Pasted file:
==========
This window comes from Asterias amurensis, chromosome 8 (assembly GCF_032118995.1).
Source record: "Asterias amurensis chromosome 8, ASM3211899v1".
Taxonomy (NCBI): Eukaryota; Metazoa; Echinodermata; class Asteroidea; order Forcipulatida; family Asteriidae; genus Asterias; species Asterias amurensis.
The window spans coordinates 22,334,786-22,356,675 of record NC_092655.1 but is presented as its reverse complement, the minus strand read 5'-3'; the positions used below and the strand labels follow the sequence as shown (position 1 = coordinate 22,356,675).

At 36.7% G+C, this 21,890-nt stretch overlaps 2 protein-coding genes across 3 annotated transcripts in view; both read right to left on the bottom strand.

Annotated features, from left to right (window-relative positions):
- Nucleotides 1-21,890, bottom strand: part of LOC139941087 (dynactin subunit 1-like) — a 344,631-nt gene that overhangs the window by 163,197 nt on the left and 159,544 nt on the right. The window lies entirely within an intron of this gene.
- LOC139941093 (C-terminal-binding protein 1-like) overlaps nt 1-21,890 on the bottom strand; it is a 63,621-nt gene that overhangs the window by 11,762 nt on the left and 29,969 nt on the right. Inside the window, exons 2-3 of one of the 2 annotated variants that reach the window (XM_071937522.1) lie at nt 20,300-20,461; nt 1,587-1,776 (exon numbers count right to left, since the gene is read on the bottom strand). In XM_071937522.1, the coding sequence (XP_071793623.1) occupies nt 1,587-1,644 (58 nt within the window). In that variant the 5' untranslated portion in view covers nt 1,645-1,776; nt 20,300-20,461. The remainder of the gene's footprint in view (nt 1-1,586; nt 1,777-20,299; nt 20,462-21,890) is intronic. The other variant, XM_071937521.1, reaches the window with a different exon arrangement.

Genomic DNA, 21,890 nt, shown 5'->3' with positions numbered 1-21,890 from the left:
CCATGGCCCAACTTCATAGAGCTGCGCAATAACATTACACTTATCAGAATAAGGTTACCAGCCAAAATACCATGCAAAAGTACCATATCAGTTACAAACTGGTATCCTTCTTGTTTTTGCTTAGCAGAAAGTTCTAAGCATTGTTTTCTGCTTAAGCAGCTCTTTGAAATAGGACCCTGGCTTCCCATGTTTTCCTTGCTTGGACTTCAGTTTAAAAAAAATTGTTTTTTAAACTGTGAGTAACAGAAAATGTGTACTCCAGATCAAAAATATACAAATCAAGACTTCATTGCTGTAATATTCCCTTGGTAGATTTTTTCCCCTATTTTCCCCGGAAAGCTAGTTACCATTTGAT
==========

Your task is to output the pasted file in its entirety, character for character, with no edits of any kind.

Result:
This window comes from Asterias amurensis, chromosome 8 (assembly GCF_032118995.1).
Source record: "Asterias amurensis chromosome 8, ASM3211899v1".
Taxonomy (NCBI): Eukaryota; Metazoa; Echinodermata; class Asteroidea; order Forcipulatida; family Asteriidae; genus Asterias; species Asterias amurensis.
The window spans coordinates 22,334,786-22,356,675 of record NC_092655.1 but is presented as its reverse complement, the minus strand read 5'-3'; the positions used below and the strand labels follow the sequence as shown (position 1 = coordinate 22,356,675).

At 36.7% G+C, this 21,890-nt stretch overlaps 2 protein-coding genes across 3 annotated transcripts in view; both read right to left on the bottom strand.

Annotated features, from left to right (window-relative positions):
- Nucleotides 1-21,890, bottom strand: part of LOC139941087 (dynactin subunit 1-like) — a 344,631-nt gene that overhangs the window by 163,197 nt on the left and 159,544 nt on the right. The window lies entirely within an intron of this gene.
- LOC139941093 (C-terminal-binding protein 1-like) overlaps nt 1-21,890 on the bottom strand; it is a 63,621-nt gene that overhangs the window by 11,762 nt on the left and 29,969 nt on the right. Inside the window, exons 2-3 of one of the 2 annotated variants that reach the window (XM_071937522.1) lie at nt 20,300-20,461; nt 1,587-1,776 (exon numbers count right to left, since the gene is read on the bottom strand). In XM_071937522.1, the coding sequence (XP_071793623.1) occupies nt 1,587-1,644 (58 nt within the window). In that variant the 5' untranslated portion in view covers nt 1,645-1,776; nt 20,300-20,461. The remainder of the gene's footprint in view (nt 1-1,586; nt 1,777-20,299; nt 20,462-21,890) is intronic. The other variant, XM_071937521.1, reaches the window with a different exon arrangement.

Genomic DNA, 21,890 nt, shown 5'->3' with positions numbered 1-21,890 from the left:
CCATGGCCCAACTTCATAGAGCTGCGCAATAACATTACACTTATCAGAATAAGGTTACCAGCCAAAATACCATGCAAAAGTACCATATCAGTTACAAACTGGTATCCTTCTTGTTTTTGCTTAGCAGAAAGTTCTAAGCATTGTTTTCTGCTTAAGCAGCTCTTTGAAATAGGACCCTGGCTTCCCATGTTTTCCTTGCTTGGACTTCAGTTTAAAAAAAATTGTTTTTTAAACTGTGAGTAACAGAAAATGTGTACTCCAGATCAAAAATATACAAATCAAGACTTCATTGCTGTAATATTCCCTTGGTAGATTTTTTCCCCTATTTTCCCCGGAAAGCTAGTTACCATTTGAT